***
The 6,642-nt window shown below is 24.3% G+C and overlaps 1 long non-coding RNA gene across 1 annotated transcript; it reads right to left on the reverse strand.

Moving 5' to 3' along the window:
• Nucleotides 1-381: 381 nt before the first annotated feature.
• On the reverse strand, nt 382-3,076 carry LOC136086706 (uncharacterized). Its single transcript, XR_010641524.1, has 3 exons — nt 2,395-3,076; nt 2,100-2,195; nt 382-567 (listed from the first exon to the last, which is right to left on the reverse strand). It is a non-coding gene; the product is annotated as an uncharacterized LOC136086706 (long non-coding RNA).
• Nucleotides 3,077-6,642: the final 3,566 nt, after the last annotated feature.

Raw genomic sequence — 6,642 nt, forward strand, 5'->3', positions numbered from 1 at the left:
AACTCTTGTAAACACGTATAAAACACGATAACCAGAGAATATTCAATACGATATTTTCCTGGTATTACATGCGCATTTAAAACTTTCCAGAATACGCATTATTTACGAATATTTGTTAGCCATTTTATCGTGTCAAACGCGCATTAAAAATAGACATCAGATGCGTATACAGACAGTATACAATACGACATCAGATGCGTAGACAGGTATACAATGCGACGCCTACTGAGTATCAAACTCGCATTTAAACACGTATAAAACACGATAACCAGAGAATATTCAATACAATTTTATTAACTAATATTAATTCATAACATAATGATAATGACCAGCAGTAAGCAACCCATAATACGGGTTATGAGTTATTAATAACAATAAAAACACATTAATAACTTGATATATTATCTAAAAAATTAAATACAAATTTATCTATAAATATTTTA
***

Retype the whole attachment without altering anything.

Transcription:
The 6,642-nt window shown below is 24.3% G+C and overlaps 1 long non-coding RNA gene across 1 annotated transcript; it reads right to left on the reverse strand.

Moving 5' to 3' along the window:
• Nucleotides 1-381: 381 nt before the first annotated feature.
• On the reverse strand, nt 382-3,076 carry LOC136086706 (uncharacterized). Its single transcript, XR_010641524.1, has 3 exons — nt 2,395-3,076; nt 2,100-2,195; nt 382-567 (listed from the first exon to the last, which is right to left on the reverse strand). It is a non-coding gene; the product is annotated as an uncharacterized LOC136086706 (long non-coding RNA).
• Nucleotides 3,077-6,642: the final 3,566 nt, after the last annotated feature.

Raw genomic sequence — 6,642 nt, forward strand, 5'->3', positions numbered from 1 at the left:
AACTCTTGTAAACACGTATAAAACACGATAACCAGAGAATATTCAATACGATATTTTCCTGGTATTACATGCGCATTTAAAACTTTCCAGAATACGCATTATTTACGAATATTTGTTAGCCATTTTATCGTGTCAAACGCGCATTAAAAATAGACATCAGATGCGTATACAGACAGTATACAATACGACATCAGATGCGTAGACAGGTATACAATGCGACGCCTACTGAGTATCAAACTCGCATTTAAACACGTATAAAACACGATAACCAGAGAATATTCAATACAATTTTATTAACTAATATTAATTCATAACATAATGATAATGACCAGCAGTAAGCAACCCATAATACGGGTTATGAGTTATTAATAACAATAAAAACACATTAATAACTTGATATATTATCTAAAAAATTAAATACAAATTTATCTATAAATATTTTA